Bloom’s Taxonomy is a hierarchical model used to classify educational learning objectives into levels of complexity and specificity. It was first created by Benjamin Bloom and his colleagues in 1956, and has been revised by subsequent educators. The taxonomy is widely used in educational settings to guide the development of curriculum, assessments, and instructional methods.

The original Bloom’s Taxonomy has three domains:

  1. Cognitive Domain (knowledge-based)
  2. Affective Domain (emotion-based)
  3. Psychomotor Domain (action-based)

Cognitive Domain

The Cognitive Domain is the most commonly referenced and consists of six levels, which are often depicted as a pyramid with the simplest level at the bottom and the most complex at the top:

  1. Remembering: Recalling facts and basic concepts (e.g., memorizing terms, defining concepts)
  2. Understanding: Explaining ideas or concepts (e.g., summarizing, describing, discussing)
  3. Applying: Using information in new situations (e.g., implementing, carrying out, using)
  4. Analyzing: Breaking information into parts to explore understandings and relationships (e.g., comparing, organizing, deconstructing)
  5. Evaluating: Justifying a decision or course of action (e.g., checking, critiquing, assessing)
  6. Creating: Producing new or original work (e.g., designing, constructing, planning)

Affective Domain

The Affective Domain involves feelings, values, and attitudes. It has five levels:

  1. Receiving: Being aware of or attentive to something (e.g., listening, noticing)
  2. Responding: Actively participating or reacting to a situation (e.g., answering, discussing)
  3. Valuing: Recognizing the worth or value of something (e.g., appreciating, respecting)
  4. Organizing: Integrating new values into one’s own value system (e.g., prioritizing, comparing)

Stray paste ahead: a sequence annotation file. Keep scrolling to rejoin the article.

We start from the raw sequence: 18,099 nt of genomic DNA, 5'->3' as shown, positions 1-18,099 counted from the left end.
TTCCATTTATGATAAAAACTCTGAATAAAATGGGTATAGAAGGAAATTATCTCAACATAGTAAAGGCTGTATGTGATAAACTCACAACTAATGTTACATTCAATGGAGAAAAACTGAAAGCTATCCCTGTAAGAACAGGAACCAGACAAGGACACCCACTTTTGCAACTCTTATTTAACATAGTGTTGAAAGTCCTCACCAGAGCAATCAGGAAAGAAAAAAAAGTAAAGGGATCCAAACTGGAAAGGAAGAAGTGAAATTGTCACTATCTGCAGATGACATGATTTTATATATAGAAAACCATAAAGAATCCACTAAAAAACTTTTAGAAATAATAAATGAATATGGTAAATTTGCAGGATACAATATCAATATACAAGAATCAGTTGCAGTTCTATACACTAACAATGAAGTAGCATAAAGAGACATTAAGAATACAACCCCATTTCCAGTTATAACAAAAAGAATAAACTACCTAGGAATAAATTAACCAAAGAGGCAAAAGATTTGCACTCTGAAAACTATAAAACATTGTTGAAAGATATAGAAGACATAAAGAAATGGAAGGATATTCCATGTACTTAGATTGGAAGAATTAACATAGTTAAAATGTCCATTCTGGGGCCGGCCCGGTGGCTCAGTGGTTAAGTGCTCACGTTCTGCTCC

5. Characterizing: Acting consistently with new values (e.g., exemplifying, embodying)

Psychomotor Domain

The Psychomotor Domain involves physical movement, coordination, and the use of motor skills. It includes seven levels, which are less commonly used and not as consistently defined as the other domains:

  1. Perception: Using sensory cues to guide motor activity (e.g., detecting, choosing)
  2. Set: Readiness to act (e.g., showing, proceeding)
  3. Guided Response: Early stages of learning a complex skill (e.g., imitating, practicing)
  4. Mechanism: Intermediate stages of learning (e.g., manipulating, adjusting)
  5. Complex Overt Response: Skillful performance of motor acts (e.g., performing, mastering)
  6. Adaptation: Skills are well-developed and can be modified to fit new situations (e.g., adapting, modifying)
  7. Origination: Creating new movement patterns (e.g., designing, constructing)

Revised Bloom’s Taxonomy

In 2001, a group of cognitive psychologists, curriculum theorists, instructional researchers, and testing and assessment specialists led by Lorin Anderson and David Krathwohl updated the taxonomy to reflect a more dynamic conception of educational objectives. Key changes included:

  1. Terminology: Nouns were changed to verbs to reflect the nature of thinking as an active process (e.g., “Knowledge” became “Remembering”).
  2. Structure: The knowledge dimension was expanded to include four types (factual, conceptual, procedural, and metacognitive).
  3. Order: “Synthesis” was renamed “Creating” and moved to the highest level of the hierarchy.

The Revised Cognitive Domain:

  1. Remembering
  2. Understanding
  3. Applying
  4. Analyzing
  5. Evaluating
  6. Creating

Bloom’s Taxonomy, in both its original and revised forms, continues to be a valuable framework for educators to design curriculum and assessments that promote higher-order thinking skills and deeper understanding of subject matter.